Chile Arrests Victor Jara Murder Suspects

Authorities in Santiago arrested two people in connection with the death of the Chilean folk singer Victor Jara. The arrest comes 36 years after Chilean folk singer Victor Jara was brutally murdered in the bloody aftermath of the coup led by General Augusto Pinochet. The investigation was closed in May 2008 with only one perpetrator charged, but was then reopened following documents presented by Jara’s family. Chile’s Centro de Investigación e Información Periodista offers an in-depth look at testimonies related to who was involved in the death of Jara, including new information about how his body was rescued from the morgue.

Sendero Luminoso Recruiting Minors

Americas Quarterly
’s blog reports in a Daily Focus on video evidence shown on Peruvian TV networks that the resurgent guerrilla movement Sendero Luminoso (Shining Path) has resumed recruiting child soldiers. The group appears to be training fighters as young as seven years old.

Canadian Ambassador on Canada-Colombia FTA

Semana interviewed the new Canadian Ambassador in Colombia Geneviève des Rivières about the pending free-trade agreement between Bogota and Ottawa. “Colombia is important to us, and I think we are getting to be more important for Colombia,” says des Rivières, noting that bilateral trade has reach $1.3 billion. The free-trade deal was signed on November 21, 2008 but awaits approval in Canada’s parliament and Colombia’s Congress.

Colombia Ramping up Ethanol Production

During a visit to London, Colombia’s Agriculture Minister Andres Fernandez Acosta talked about his country’s efforts to increase ethanol production. Latin America’s second biggest ethanol producer after Brazil is expected to see its output more than double by the end of 2009, says the minister.

Lessons Learned from H1N1 Outbreak

The Foreign Policy Association initiated a series of blog posts on emerging trends stemming from the outbreak of H1N1 and related panic. In the first, Sean Goforth argues that the Mexican government reacted quickly and accomplished several successes, particularly when compared to China’s handling of SARS in 2003. “This ordeal underscores why democracies are crucial to the world’s security and prosperity,” writes Goforth. “Despite stiff economic repercussions, Mexico combated H1N1 with transparency, external cooperation, and sound public health policies.”

Mexico Makes Sweeping Arrests of Government Officials

The Los Angeles Times reports that Mexican security forces arrested 27 officials—including 10 mayors—in the state of Michoacan in the latest efforts to target politicians connected to drug cartels. The state serves as the home base for a violent and growing cartel known as La Familia, known for its ability to corrupt local officials. 

Leaders Head to Central America for Funes Inauguration

High-level officials from Europe, Asia, and across the Americas head to Central America this week as Mario Funes takes over the presidency of El Salvador. Funes won a divisive election as the leader of El Salvador’s left-wing Farabundo Marti National Liberation Front. U.S. Secretary of State Hillary Clinton announced at COA’s Washington Conference that she would attend the June 1 inauguration before going on to Honduras for the OAS General Assembly. Taiwan’s President Ma Ying-jeou will also attend as part of a 10-day trip that includes Belize and Guatemala. All three countries are among the handful that continue to diplomatically recognize Taipei over Beijing.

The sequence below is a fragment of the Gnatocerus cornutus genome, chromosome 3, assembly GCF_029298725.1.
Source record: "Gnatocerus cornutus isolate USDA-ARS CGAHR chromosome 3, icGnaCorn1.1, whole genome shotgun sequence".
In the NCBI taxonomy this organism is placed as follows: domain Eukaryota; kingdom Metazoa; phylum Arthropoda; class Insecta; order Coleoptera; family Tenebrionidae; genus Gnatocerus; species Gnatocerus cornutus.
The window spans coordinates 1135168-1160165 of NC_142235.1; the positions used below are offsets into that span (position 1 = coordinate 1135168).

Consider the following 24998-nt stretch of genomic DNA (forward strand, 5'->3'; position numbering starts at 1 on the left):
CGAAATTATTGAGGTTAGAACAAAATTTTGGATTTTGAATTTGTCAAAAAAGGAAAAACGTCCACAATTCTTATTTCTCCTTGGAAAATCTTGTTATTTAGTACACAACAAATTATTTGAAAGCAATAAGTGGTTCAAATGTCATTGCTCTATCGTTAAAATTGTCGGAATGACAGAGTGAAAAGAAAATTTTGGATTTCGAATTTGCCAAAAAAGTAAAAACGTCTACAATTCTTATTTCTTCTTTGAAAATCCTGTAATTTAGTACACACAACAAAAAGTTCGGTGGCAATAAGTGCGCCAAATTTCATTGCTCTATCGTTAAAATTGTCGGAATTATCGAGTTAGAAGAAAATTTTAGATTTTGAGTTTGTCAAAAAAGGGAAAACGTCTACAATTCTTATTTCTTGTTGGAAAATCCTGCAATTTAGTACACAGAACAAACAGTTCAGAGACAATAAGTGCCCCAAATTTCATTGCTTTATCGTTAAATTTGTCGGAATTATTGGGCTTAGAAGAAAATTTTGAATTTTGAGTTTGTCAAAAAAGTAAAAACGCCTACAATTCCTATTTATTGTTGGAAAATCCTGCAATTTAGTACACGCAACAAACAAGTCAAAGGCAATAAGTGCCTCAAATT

Positive Signs for LatAm Economies?

Vitoria Saddi, RGE Monitor’s former senior Latin American economist, writes that despite predictions that the region will not grow at the same pace as it did for the last five years, some positive developments “suggest that Latin America may have changed course and be on a much better economic trajectory.” Saddi also blogs that “What is impressive is that in times of stress, as the ones we are currently living, Latin America has not only survived but has outpaced other emerging regions like the Baltics and the whole Eastern Europe.”

On June 1, AS/COA hosts a panel discussion on Latin America’s prospects in the midst of a global economic downturn: “The Financial Crisis and Latin America: Green Shoots or Black Clouds?

FDI to Latin American at a Time of Financial Crisis

On May 27, the Economic Commission for Latin America and the Caribbean releases its annual report on foreign direct investment (FDI) in Latin America. A press release says the report found that FDI flowed into the region in 2008 despite the global financial crisis, but will likely drop this year. The report also includes data on transnational companies, tourism, and dispute settlement between investors and governments. Access information about the study in English y en español.

Gay Marriage and Immigration Debates Intersect

Feet in 2 Worlds looks at the Uniting American Families Act, a proposed bill that would allow U.S. citizens to sponsor same-sex spouses in order to have them immigrate legally to the United States. The bill proposes changing language to include definitions for “permanent partnerships” to include homosexuals in committed relationships. The article reports that 36,000 gay and lesbian Americans could benefit from the law if it gains approval. About 20 countries, including Canada and Engliand, have similar legislation on the books.

Any opinions expressed in this piece do not necessarily reflect those of Americas Quarterly or its publishers.
Tags: Cuba, Brazil, Bolivia, Mexico, Venezuela, Evo Morales, Ethanol, Ecuador, Latin American Economies, Russia, Sendero Luminoso, Sonia Sotomayor, Victor Jara, Canada-Colombia FTA